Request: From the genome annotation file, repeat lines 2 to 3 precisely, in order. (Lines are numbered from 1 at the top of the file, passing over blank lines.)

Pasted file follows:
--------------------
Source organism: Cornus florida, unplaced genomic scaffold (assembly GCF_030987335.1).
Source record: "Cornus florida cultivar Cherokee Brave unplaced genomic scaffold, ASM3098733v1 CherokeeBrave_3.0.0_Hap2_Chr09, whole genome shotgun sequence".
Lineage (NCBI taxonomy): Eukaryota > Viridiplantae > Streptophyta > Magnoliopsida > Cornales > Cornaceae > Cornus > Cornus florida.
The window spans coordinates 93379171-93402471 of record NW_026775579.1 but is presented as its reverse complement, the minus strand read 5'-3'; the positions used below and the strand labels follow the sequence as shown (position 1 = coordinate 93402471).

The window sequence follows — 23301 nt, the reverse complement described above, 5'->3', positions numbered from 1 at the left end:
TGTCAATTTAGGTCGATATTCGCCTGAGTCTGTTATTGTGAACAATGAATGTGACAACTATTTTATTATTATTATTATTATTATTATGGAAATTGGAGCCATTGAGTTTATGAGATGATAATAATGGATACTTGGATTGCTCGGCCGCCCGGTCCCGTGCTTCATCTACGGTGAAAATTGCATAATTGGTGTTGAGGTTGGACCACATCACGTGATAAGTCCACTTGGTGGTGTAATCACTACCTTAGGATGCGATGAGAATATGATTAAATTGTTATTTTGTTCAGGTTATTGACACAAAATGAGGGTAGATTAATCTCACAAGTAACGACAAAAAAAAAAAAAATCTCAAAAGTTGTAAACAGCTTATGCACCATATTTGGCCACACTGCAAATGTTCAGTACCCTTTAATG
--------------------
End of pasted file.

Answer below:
Source record: "Cornus florida cultivar Cherokee Brave unplaced genomic scaffold, ASM3098733v1 CherokeeBrave_3.0.0_Hap2_Chr09, whole genome shotgun sequence".
Lineage (NCBI taxonomy): Eukaryota > Viridiplantae > Streptophyta > Magnoliopsida > Cornales > Cornaceae > Cornus > Cornus florida.